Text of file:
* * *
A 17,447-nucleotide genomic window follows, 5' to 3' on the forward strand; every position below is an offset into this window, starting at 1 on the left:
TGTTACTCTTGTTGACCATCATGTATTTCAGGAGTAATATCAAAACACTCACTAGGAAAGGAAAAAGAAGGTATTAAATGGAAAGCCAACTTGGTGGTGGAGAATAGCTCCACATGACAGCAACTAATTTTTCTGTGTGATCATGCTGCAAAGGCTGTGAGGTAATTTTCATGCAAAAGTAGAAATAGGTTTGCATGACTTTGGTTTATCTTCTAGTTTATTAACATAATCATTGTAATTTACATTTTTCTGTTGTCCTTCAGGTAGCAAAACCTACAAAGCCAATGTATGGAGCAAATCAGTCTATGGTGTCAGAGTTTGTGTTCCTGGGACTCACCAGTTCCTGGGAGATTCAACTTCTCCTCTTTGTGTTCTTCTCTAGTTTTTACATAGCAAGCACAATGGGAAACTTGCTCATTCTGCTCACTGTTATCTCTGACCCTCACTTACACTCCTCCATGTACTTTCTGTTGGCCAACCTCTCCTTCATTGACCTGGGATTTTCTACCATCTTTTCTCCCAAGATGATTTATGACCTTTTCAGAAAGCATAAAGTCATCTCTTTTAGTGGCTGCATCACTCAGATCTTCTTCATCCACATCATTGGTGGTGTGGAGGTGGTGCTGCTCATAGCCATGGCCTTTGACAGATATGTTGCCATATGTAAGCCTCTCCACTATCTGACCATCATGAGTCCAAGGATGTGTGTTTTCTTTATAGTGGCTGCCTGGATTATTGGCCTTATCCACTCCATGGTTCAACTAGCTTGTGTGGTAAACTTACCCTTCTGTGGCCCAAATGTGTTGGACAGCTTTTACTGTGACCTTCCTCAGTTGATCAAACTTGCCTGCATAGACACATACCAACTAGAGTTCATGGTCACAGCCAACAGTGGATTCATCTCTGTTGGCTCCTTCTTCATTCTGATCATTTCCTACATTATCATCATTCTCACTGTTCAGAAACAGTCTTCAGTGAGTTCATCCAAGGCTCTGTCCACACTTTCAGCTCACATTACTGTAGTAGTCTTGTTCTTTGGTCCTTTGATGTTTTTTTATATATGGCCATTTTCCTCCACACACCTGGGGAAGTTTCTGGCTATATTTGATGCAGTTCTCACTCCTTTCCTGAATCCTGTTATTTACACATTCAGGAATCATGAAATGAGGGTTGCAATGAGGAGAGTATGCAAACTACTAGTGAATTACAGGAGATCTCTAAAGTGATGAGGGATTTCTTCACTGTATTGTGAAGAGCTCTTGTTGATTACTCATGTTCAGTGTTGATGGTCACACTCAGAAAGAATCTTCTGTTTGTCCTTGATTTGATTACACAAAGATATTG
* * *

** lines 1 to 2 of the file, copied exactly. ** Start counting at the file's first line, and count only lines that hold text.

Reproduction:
A 17,447-nucleotide genomic window follows, 5' to 3' on the forward strand; every position below is an offset into this window, starting at 1 on the left:
TGTTACTCTTGTTGACCATCATGTATTTCAGGAGTAATATCAAAACACTCACTAGGAAAGGAAAAAGAAGGTATTAAATGGAAAGCCAACTTGGTGGTGGAGAATAGCTCCACATGACAGCAACTAATTTTTCTGTGTGATCATGCTGCAAAGGCTGTGAGGTAATTTTCATGCAAAAGTAGAAATAGGTTTGCATGACTTTGGTTTATCTTCTAGTTTATTAACATAATCATTGTAATTTACATTTTTCTGTTGTCCTTCAGGTAGCAAAACCTACAAAGCCAATGTATGGAGCAAATCAGTCTATGGTGTCAGAGTTTGTGTTCCTGGGACTCACCAGTTCCTGGGAGATTCAACTTCTCCTCTTTGTGTTCTTCTCTAGTTTTTACATAGCAAGCACAATGGGAAACTTGCTCATTCTGCTCACTGTTATCTCTGACCCTCACTTACACTCCTCCATGTACTTTCTGTTGGCCAACCTCTCCTTCATTGACCTGGGATTTTCTACCATCTTTTCTCCCAAGATGATTTATGACCTTTTCAGAAAGCATAAAGTCATCTCTTTTAGTGGCTGCATCACTCAGATCTTCTTCATCCACATCATTGGTGGTGTGGAGGTGGTGCTGCTCATAGCCATGGCCTTTGACAGATATGTTGCCATATGTAAGCCTCTCCACTATCTGACCATCATGAGTCCAAGGATGTGTGTTTTCTTTATAGTGGCTGCCTGGATTATTGGCCTTATCCACTCCATGGTTCAACTAGCTTGTGTGGTAAACTTACCCTTCTGTGGCCCAAATGTGTTGGACAGCTTTTACTGTGACCTTCCTCAGTTGATCAAACTTGCCTGCATAGACACATACCAACTAGAGTTCATGGTCACAGCCAACAGTGGATTCATCTCTGTTGGCTCCTTCTTCATTCTGATCATTTCCTACATTATCATCATTCTCACTGTTCAGAAACAGTCTTCAGTGAGTTCATCCAAGGCTCTGTCCACACTTTCAGCTCACATTACTGTAGTAGTCTTGTTCTTTGGTCCTTTGATGTTTTTTTATATATGGCCATTTTCCTCCACACACCTGGGGAAGTTTCTGGCTATATTTGATGCAGTTCTCACTCCTTTCCTGAATCCTGTTATTTACACATTCAGGAATCATGAAATGAGGGTTGCAATGAGGAGAGTATGCAAACTACTAGTGAATTACAGGAGATCTCTAAAGTGATGAGGGATTTCTTCACTGTATTGTGAAGAGCTCTTGTTGATTACTCATGTTCAGTGTTGATGGTCACACTCAGAAAGAATCTTCTGTTTGTCCTTGATTTGATTACACAAAGATATTG